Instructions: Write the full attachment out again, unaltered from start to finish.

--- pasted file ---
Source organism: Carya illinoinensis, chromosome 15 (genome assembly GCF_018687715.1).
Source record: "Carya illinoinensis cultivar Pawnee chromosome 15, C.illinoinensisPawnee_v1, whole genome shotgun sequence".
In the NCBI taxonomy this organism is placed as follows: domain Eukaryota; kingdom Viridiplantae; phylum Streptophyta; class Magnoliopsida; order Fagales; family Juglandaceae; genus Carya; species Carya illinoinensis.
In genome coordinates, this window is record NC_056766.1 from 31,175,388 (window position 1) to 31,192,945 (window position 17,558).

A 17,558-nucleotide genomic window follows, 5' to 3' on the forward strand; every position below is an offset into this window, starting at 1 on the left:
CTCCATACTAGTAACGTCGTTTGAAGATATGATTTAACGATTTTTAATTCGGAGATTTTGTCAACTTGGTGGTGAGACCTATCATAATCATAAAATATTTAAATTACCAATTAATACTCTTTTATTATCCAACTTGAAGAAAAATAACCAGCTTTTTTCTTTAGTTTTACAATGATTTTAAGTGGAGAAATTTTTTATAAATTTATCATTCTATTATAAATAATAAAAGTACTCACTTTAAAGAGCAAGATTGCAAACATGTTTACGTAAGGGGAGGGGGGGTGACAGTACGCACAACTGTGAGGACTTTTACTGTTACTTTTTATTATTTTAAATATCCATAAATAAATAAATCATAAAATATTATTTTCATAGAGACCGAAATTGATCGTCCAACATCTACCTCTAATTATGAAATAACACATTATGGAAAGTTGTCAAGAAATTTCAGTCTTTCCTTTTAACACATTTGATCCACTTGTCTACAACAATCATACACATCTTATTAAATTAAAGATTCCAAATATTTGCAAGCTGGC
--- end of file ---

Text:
Source organism: Carya illinoinensis, chromosome 15 (genome assembly GCF_018687715.1).
Source record: "Carya illinoinensis cultivar Pawnee chromosome 15, C.illinoinensisPawnee_v1, whole genome shotgun sequence".
In the NCBI taxonomy this organism is placed as follows: domain Eukaryota; kingdom Viridiplantae; phylum Streptophyta; class Magnoliopsida; order Fagales; family Juglandaceae; genus Carya; species Carya illinoinensis.
In genome coordinates, this window is record NC_056766.1 from 31,175,388 (window position 1) to 31,192,945 (window position 17,558).

A 17,558-nucleotide genomic window follows, 5' to 3' on the forward strand; every position below is an offset into this window, starting at 1 on the left:
CTCCATACTAGTAACGTCGTTTGAAGATATGATTTAACGATTTTTAATTCGGAGATTTTGTCAACTTGGTGGTGAGACCTATCATAATCATAAAATATTTAAATTACCAATTAATACTCTTTTATTATCCAACTTGAAGAAAAATAACCAGCTTTTTTCTTTAGTTTTACAATGATTTTAAGTGGAGAAATTTTTTATAAATTTATCATTCTATTATAAATAATAAAAGTACTCACTTTAAAGAGCAAGATTGCAAACATGTTTACGTAAGGGGAGGGGGGGTGACAGTACGCACAACTGTGAGGACTTTTACTGTTACTTTTTATTATTTTAAATATCCATAAATAAATAAATCATAAAATATTATTTTCATAGAGACCGAAATTGATCGTCCAACATCTACCTCTAATTATGAAATAACACATTATGGAAAGTTGTCAAGAAATTTCAGTCTTTCCTTTTAACACATTTGATCCACTTGTCTACAACAATCATACACATCTTATTAAATTAAAGATTCCAAATATTTGCAAGCTGGC